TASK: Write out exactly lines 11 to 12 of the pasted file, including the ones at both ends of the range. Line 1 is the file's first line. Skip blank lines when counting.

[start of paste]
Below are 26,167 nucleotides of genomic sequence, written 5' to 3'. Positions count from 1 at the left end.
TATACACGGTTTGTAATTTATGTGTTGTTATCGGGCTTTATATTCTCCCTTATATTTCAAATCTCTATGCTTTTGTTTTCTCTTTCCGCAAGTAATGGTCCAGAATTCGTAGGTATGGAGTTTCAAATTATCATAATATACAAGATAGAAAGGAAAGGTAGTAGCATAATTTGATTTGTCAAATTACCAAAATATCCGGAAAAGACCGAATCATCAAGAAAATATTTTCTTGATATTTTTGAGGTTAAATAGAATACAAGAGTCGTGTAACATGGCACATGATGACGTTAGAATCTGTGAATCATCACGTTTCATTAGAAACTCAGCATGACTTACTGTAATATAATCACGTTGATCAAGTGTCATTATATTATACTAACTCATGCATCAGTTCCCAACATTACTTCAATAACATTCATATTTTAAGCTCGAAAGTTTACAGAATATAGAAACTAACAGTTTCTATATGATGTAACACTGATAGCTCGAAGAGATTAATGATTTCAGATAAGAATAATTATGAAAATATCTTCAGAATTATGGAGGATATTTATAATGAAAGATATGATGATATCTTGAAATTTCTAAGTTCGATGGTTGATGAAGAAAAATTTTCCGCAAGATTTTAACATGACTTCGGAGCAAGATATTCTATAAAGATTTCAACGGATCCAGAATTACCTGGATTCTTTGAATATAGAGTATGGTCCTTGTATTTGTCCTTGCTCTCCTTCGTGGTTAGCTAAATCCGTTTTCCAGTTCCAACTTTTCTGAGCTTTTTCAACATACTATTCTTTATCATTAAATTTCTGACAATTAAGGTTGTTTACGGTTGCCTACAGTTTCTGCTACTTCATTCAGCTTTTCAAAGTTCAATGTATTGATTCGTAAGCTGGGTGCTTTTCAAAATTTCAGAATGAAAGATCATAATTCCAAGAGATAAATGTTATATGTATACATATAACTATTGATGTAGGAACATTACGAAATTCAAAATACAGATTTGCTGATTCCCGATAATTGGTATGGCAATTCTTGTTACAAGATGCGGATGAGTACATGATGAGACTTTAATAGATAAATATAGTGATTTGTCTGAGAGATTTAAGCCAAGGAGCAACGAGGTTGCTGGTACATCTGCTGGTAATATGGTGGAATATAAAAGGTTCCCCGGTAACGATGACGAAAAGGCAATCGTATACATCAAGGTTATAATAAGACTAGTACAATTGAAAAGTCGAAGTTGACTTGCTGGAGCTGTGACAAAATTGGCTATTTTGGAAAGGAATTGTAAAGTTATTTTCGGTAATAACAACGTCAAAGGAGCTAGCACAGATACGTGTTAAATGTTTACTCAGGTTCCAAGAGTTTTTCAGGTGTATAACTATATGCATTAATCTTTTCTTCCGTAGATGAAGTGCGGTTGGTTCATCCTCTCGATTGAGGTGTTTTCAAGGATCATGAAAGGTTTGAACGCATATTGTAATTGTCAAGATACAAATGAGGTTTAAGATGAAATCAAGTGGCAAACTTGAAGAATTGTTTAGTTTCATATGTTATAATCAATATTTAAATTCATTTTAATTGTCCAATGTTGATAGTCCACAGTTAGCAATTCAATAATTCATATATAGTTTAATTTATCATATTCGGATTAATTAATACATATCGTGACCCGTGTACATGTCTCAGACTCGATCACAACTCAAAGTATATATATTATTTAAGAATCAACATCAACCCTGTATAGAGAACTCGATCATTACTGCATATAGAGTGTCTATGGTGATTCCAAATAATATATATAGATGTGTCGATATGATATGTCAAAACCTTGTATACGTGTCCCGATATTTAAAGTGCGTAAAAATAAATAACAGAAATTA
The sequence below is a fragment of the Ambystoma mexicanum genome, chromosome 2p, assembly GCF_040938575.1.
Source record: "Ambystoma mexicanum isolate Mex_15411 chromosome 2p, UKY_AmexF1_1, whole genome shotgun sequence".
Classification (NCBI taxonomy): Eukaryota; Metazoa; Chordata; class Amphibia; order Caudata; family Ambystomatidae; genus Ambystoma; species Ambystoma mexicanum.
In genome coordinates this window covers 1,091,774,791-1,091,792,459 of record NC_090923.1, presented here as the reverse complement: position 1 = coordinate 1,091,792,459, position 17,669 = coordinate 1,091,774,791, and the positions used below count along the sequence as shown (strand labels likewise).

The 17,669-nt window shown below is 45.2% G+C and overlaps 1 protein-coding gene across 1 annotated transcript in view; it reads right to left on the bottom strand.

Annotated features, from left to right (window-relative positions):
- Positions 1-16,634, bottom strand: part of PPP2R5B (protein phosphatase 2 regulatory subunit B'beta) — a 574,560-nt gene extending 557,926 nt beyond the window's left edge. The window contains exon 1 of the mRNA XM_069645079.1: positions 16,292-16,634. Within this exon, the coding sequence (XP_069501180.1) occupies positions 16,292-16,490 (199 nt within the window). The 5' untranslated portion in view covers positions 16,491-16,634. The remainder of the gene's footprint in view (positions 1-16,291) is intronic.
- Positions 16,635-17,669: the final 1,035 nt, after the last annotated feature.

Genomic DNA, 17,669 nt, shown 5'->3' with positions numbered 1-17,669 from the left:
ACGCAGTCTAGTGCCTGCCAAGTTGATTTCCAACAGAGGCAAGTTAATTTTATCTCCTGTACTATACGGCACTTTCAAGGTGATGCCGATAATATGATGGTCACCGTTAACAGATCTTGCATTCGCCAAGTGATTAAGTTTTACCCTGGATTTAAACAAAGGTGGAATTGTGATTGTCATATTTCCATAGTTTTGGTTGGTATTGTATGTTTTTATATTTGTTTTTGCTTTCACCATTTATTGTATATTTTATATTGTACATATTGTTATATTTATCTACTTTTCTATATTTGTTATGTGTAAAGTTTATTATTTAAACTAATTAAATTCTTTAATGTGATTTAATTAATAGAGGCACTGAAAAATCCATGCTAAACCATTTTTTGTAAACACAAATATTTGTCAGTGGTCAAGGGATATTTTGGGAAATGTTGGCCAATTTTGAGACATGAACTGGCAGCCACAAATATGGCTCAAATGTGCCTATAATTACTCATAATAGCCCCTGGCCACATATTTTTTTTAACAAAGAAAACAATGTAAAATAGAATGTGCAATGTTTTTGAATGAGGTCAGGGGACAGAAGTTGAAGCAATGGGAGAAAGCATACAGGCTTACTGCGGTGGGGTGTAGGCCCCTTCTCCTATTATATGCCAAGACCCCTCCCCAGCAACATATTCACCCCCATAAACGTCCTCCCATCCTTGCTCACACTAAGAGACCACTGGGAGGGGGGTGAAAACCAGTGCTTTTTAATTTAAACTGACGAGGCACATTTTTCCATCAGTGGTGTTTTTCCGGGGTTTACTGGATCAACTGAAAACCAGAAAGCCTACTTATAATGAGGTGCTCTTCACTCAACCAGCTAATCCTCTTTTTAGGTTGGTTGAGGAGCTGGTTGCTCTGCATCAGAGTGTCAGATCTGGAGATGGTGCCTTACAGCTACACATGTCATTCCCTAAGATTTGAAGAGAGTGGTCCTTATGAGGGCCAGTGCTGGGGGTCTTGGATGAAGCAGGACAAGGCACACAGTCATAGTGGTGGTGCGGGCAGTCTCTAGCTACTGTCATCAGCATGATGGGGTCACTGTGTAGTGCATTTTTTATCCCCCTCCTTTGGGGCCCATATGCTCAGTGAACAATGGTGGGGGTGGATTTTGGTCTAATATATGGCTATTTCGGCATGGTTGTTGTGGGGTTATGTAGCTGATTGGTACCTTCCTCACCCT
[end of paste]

Genomic DNA, 17,669 nt, shown 5'->3' with positions numbered 1-17,669 from the left:
ACGCAGTCTAGTGCCTGCCAAGTTGATTTCCAACAGAGGCAAGTTAATTTTATCTCCTGTACTATACGGCACTTTCAAGGTGATGCCGATAATATGATGGTCACCGTTAACAGATCTTGCATTCGCCAAGTGATTAAGTTTTACCCTGGATTTAAACAAAGGTGGAATTGTGATTGTCATATTTCCATAGTTTTGGTTGGTATTGTATGTTTTTATATTTGTTTTTGCTTTCACCATTTATTGTATATTTTATATTGTACATATTGTTATATTTATCTACTTTTCTATATTTGTTATGTGTAAAGTTTATTATTTAAACTAATTAAATTCTTTAATGTGATTTAATTAATAGAGGCACTGAAAAATCCATGCTAAACCATTTTTTGTAAACACAAATATTTGTCAGTGGTCAAGGGATATTTTGGGAAATGTTGGCCAATTTTGAGACATGAACTGGCAGCCACAAATATGGCTCAAATGTGCCTATAATTACTCATAATAGCCCCTGGCCACATATTTTTTTTAACAAAGAAAACAATGTAAAATAGAATGTGCAATGTTTTTGAATGAGGTCAGGGGACAGAAGTTGAAGCAATGGGAGAAAGCATACAGGCTTACTGCGGTGGGGTGTAGGCCCCTTCTCCTATTATATGCCAAGACCCCTCCCCAGCAACATATTCACCCCCATAAACGTCCTCCCATCCTTGCTCACACTAAGAGACCACTGGGAGGGGGGTGAAAACCAGTGCTTTTTAATTTAAACTGACGAGGCACATTTTTCCATCAGTGGTGTTTTTCCGGGGTTTACTGGATCAACTGAAAACCAGAAAGCCTACTTATAATGAGGTGCTCTTCACTCAACCAGCTAATCCTCTTTTTAGGTTGGTTGAGGAGCTGGTTGCTCTGCATCAGAGTGTCAGATCTGGAGATGGTGCCTTACAGCTACACATGTCATTCCCTAAGATTTGAAGAGAGTGGTCCTTATGAGGGCCAGTGCTGGGGGTCTTGGATGAAGCAGGACAAGGCACACAGTCATAGTGGTGGTGCGGGCAGTCTCTAGCTACTGTCATCAGCATGATGGGGTCACTGTGTAGTGCATTTTTTATCCCCCTCCTTTGGGGCCCATATGCTCAGTGAACAATGGTGGGGGTGGATTTTGGTCTAATATATGGCTATTTCGGCATGGTTGTTGTGGGGTTATGTAGCTGATTGGTACCTTCCTCACCCT